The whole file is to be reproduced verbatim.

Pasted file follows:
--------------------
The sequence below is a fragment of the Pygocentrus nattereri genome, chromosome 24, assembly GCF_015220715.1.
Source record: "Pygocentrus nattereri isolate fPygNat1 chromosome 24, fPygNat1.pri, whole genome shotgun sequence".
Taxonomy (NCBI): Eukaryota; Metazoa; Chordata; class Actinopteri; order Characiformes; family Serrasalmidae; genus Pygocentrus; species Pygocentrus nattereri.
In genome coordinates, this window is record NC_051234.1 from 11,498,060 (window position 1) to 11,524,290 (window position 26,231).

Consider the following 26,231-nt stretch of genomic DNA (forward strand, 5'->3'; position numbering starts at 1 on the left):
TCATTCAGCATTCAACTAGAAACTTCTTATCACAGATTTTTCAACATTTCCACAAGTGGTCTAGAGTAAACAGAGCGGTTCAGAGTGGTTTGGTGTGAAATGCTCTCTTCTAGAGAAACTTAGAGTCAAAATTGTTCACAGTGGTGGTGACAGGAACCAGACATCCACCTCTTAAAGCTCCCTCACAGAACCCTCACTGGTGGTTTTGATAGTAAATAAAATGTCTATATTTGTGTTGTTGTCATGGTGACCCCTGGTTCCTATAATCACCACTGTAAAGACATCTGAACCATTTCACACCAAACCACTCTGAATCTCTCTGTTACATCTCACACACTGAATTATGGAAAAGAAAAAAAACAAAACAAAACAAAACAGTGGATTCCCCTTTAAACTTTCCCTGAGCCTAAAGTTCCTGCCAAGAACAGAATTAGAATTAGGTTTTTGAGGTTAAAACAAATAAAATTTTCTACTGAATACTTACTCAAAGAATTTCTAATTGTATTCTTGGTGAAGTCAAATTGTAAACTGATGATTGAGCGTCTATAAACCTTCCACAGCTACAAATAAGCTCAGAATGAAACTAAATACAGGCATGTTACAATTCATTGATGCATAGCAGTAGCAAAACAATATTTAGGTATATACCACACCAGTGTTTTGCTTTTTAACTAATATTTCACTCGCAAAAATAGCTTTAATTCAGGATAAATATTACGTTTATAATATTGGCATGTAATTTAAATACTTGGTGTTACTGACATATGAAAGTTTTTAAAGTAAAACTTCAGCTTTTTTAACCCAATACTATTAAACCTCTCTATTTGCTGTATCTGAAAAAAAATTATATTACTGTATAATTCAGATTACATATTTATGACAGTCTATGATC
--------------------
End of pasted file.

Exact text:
The sequence below is a fragment of the Pygocentrus nattereri genome, chromosome 24, assembly GCF_015220715.1.
Source record: "Pygocentrus nattereri isolate fPygNat1 chromosome 24, fPygNat1.pri, whole genome shotgun sequence".
Taxonomy (NCBI): Eukaryota; Metazoa; Chordata; class Actinopteri; order Characiformes; family Serrasalmidae; genus Pygocentrus; species Pygocentrus nattereri.
In genome coordinates, this window is record NC_051234.1 from 11,498,060 (window position 1) to 11,524,290 (window position 26,231).

Consider the following 26,231-nt stretch of genomic DNA (forward strand, 5'->3'; position numbering starts at 1 on the left):
TCATTCAGCATTCAACTAGAAACTTCTTATCACAGATTTTTCAACATTTCCACAAGTGGTCTAGAGTAAACAGAGCGGTTCAGAGTGGTTTGGTGTGAAATGCTCTCTTCTAGAGAAACTTAGAGTCAAAATTGTTCACAGTGGTGGTGACAGGAACCAGACATCCACCTCTTAAAGCTCCCTCACAGAACCCTCACTGGTGGTTTTGATAGTAAATAAAATGTCTATATTTGTGTTGTTGTCATGGTGACCCCTGGTTCCTATAATCACCACTGTAAAGACATCTGAACCATTTCACACCAAACCACTCTGAATCTCTCTGTTACATCTCACACACTGAATTATGGAAAAGAAAAAAAACAAAACAAAACAAAACAGTGGATTCCCCTTTAAACTTTCCCTGAGCCTAAAGTTCCTGCCAAGAACAGAATTAGAATTAGGTTTTTGAGGTTAAAACAAATAAAATTTTCTACTGAATACTTACTCAAAGAATTTCTAATTGTATTCTTGGTGAAGTCAAATTGTAAACTGATGATTGAGCGTCTATAAACCTTCCACAGCTACAAATAAGCTCAGAATGAAACTAAATACAGGCATGTTACAATTCATTGATGCATAGCAGTAGCAAAACAATATTTAGGTATATACCACACCAGTGTTTTGCTTTTTAACTAATATTTCACTCGCAAAAATAGCTTTAATTCAGGATAAATATTACGTTTATAATATTGGCATGTAATTTAAATACTTGGTGTTACTGACATATGAAAGTTTTTAAAGTAAAACTTCAGCTTTTTTAACCCAATACTATTAAACCTCTCTATTTGCTGTATCTGAAAAAAAATTATATTACTGTATAATTCAGATTACATATTTATGACAGTCTATGATC